Plaintiff lawyers often lament how the Supreme Judicial Court has authored opinions that restrict the rights of plaintiff litigants. But, in truth, there have been many instances where the court has been sensitive to the rights of victims. One such case is Rhodes v. AIG Domestic Claims Inc. 461 Mass. 486 (2012) which gave liberal meaning to Massachusetts General Law chapter 93A, the Consumer Protection Act. That act is applicable to insurers under Massachusetts General Law chapter 176D and requires them to act in a fair and reasonable way with first and third party claimants. Insurers are expected to settle claims promptly where liability has become reasonably clear. The calculation of damages was greatly enhanced by the Rhodes decision.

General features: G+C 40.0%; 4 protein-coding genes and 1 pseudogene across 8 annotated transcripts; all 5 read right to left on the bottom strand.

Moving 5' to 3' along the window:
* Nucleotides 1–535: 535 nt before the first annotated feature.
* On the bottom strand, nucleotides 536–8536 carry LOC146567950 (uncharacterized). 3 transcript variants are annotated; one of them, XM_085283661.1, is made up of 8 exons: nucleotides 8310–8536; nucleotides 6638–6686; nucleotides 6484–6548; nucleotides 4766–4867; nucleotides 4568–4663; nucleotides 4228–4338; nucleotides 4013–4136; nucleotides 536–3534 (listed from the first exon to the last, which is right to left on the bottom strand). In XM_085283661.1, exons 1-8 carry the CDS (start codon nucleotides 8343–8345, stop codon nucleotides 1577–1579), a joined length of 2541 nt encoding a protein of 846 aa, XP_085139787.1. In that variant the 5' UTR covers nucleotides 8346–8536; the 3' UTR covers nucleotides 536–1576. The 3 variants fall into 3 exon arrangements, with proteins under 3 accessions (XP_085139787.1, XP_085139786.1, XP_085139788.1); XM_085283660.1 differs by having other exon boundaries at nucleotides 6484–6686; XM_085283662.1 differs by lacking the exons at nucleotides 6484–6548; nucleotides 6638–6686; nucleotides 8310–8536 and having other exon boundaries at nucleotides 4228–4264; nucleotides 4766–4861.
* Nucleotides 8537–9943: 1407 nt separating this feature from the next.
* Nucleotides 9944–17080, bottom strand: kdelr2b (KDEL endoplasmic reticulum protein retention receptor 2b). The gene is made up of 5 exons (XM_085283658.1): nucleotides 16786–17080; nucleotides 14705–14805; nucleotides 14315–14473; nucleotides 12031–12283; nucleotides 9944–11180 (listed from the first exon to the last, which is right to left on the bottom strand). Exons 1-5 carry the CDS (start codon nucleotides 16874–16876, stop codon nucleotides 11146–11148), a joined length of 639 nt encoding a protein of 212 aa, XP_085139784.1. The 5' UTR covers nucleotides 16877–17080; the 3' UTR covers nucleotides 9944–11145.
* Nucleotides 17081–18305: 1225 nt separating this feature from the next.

In my practice, I have found that chapter 93A and chapter 176D have been very effective tools in facilitating a faster resolution. That is logical because of the implications on a party who is in violation of those statutes. 93A is a tool used for everything from disputes on commercial transactions to disputes involving professionals. Retailers and professionals are held to the standard expected in the statute. We have had this law on the books since 1979 and it is one of the first consumer protection statutes that authorized significant penalties (double or treble damages and attorney’s fees). It is not a paper tiger.
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